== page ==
Building Custom Libraries

If you are able to discover a device using Critical Labs, and it does not match to a global library, you can attempt to perform an SNMP walk on the device to create a custom library. This is done by selecting the unmatched device in the list and clicking the Walk Equipment/Create Library button.

SNMP Walk Equipment Button

This will take you to the SNMP walk page. Critical Labs will automatically populate the IP address of the device, along with the community string and a default root OID. Click Walk Equipment to begin the SNMP Walk.

SNMP Walk Form

What is an SNMP Walk?

An SNMP walk is synonymous to reading a map. The device being walked will provide a full list of addresses to the data that it stores along with the data that is currently being stored.

Unfortunately, the addresses that the device returns are meant to be read by machines and not humans. They are called Object Identifiers, or OIDs for short. They look something like this:

Address: Data: My UPS

The only way to unlock this address to give us something more readable is to provide a Management Information Base (MIB) file that translates the address into something useful, such as:

Address: System Description Data: My UPS

The gateway will now perform the walk on the device and will report back the data that the device responds with. This may take several minutes.

If the data that returns looks like gibberish and is difficult to read, it is likely that you will need to upload a MIB file to translate the walk correctly. In this case, you will need to reach out to the manufacturer of the device to retrieve the MIB file. Sometimes manufacturers will have MIBs available on their website for download. Once you have retrieved the MIB file, you can upload it on the SNMP Walk page by clicking the Upload a MIB button.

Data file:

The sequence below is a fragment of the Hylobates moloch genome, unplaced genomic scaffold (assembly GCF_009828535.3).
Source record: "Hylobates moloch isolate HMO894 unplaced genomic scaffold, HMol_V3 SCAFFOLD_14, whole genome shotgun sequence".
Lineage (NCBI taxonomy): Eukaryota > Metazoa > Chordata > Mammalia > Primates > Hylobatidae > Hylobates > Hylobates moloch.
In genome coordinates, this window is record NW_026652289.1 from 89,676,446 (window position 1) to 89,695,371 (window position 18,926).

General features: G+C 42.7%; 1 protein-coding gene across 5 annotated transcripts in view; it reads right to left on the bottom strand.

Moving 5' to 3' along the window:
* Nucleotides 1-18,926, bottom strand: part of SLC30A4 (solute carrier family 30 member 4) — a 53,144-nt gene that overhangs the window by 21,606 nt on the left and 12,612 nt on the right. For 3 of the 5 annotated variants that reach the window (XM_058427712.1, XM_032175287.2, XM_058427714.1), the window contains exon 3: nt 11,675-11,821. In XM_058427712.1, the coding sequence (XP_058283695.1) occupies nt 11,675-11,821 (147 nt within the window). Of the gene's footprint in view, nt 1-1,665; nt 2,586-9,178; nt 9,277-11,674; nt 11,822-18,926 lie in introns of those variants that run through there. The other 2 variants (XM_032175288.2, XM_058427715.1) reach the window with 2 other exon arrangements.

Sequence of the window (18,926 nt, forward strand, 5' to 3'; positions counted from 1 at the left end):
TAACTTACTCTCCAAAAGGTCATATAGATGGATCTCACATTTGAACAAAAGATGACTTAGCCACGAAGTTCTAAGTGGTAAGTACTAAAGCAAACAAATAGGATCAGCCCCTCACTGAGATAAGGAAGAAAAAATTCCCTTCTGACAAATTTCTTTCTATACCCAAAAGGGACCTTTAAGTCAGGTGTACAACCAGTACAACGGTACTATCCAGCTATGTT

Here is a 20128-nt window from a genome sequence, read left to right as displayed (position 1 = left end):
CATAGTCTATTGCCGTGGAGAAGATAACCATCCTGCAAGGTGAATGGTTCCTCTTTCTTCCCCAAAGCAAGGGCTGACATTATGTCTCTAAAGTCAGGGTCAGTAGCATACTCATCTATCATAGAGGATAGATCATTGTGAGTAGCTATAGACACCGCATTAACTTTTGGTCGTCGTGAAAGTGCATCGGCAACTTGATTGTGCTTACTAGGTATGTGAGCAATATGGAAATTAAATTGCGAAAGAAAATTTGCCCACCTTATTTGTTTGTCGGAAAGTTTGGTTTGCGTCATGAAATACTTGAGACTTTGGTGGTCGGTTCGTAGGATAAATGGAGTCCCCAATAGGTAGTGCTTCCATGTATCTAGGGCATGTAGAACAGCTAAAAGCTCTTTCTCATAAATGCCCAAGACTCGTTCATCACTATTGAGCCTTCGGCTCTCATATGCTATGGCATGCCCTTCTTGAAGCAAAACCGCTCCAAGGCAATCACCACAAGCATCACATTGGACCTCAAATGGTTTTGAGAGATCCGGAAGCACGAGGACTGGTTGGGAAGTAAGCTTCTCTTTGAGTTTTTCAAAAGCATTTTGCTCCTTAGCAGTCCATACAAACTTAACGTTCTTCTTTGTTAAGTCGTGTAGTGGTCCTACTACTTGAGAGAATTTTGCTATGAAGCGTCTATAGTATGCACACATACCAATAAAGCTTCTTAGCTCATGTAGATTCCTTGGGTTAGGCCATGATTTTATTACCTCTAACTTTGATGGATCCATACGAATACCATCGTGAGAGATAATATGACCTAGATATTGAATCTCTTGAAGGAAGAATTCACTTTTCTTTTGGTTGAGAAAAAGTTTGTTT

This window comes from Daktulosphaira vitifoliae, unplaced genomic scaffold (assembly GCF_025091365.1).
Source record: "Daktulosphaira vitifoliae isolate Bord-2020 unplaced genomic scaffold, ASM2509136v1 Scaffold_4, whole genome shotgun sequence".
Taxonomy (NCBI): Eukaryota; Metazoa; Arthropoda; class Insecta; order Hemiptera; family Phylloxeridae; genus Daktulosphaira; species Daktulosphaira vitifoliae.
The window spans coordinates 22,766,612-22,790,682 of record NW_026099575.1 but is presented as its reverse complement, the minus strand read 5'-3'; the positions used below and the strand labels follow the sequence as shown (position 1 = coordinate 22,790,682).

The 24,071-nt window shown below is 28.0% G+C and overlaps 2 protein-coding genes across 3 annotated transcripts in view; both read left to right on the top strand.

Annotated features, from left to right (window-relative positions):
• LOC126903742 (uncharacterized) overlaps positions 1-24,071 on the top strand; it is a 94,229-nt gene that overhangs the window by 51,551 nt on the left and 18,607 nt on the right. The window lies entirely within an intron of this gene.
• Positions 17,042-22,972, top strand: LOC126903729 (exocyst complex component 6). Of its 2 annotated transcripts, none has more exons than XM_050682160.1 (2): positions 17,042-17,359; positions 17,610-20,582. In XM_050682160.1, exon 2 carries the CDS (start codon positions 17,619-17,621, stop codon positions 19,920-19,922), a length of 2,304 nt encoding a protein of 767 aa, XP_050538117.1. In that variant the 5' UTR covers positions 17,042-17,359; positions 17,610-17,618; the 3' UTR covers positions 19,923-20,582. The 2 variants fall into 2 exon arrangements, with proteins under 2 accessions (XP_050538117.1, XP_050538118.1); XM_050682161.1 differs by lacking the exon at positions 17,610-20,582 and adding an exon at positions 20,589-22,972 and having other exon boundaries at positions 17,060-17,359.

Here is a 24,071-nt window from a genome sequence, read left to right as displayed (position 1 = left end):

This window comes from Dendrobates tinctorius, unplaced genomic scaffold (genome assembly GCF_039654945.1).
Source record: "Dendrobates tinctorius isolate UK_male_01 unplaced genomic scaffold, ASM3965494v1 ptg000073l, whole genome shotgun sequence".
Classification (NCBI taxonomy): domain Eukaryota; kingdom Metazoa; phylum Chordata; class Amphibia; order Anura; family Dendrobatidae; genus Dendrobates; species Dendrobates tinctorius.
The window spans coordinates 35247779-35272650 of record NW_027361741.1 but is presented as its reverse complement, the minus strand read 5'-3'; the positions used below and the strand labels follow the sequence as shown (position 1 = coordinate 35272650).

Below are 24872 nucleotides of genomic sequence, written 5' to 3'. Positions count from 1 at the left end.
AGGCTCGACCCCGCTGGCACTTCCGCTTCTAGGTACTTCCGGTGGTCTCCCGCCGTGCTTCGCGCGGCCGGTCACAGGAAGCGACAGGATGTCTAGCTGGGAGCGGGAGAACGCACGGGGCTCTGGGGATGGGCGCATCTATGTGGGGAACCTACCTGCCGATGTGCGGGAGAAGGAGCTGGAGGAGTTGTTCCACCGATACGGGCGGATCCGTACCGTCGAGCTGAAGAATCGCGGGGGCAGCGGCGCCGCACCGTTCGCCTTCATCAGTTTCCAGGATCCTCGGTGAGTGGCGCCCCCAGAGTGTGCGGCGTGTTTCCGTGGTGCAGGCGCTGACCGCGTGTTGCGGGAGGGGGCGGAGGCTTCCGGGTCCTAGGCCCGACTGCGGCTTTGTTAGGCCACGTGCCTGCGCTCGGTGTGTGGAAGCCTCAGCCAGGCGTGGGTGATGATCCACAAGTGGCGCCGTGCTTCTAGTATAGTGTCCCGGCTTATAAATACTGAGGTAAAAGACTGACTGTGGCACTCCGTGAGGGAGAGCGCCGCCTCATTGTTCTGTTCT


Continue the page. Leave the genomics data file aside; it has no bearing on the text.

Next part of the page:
Upload a MIB button

Once the MIB has been uploaded, you must perform the walk again by clicking Walk Equipment a second time and wait for the results to come back.

After you have retrieved a successfully translated walk, you can save time by clicking the See Previous Walk walk button. This will pull up the last walk that was performed and will be available immediately, instead of having to wait several minutes for a fresh walk.

Once you have a walk that has been translated properly by a MIB file (you should see human-readable strings instead of OIDs), you can now start to build your library. Under the OIDs section of the walk, you can simply select the rows you would like to add to your library.

Walk Results

There are three different types of data that Critical Labs stores in a library:

  1. Numerical Sensor Data (such as Battery Time Remaining)
  2. State Sensor Data (such as Alarm on/Alarm off)
  3. Meta/Info Data (such as Device Name or Serial Number)

Each one of these data types needs to be stored in a different way in your library.

The numerical sensor data type is the most straightforward. Numerical sensors can only have values that are numbers. If the data value at this address is anything but a number, the sensor will show up as disconnected in Critical Labs. When you select a point as numerical sensor data, it will show up green:

Walk Results

The state sensor data type can read non-numbers, but you must account for all the states that this value can possibly be. To import a sensor as a state sensor, select the row and click on the import icon to the left of the row:

Import Button

A popup will show, allowing you to import as either As Sensor or As Info.

Import Popup

Be sure As Sensor is selected. Rename the sensor, if desired (this is how it will show up in the library). Under the unit field, list all the states possible for this device, separated by the :#: delimiter (see State Sensor Units below). If you do not know this information, you can reference the manufacturer MIB or run a test on a live piece of equipment to figure out what states it will return. Depending on the manufacturer, Critical Labs might populate these states for you.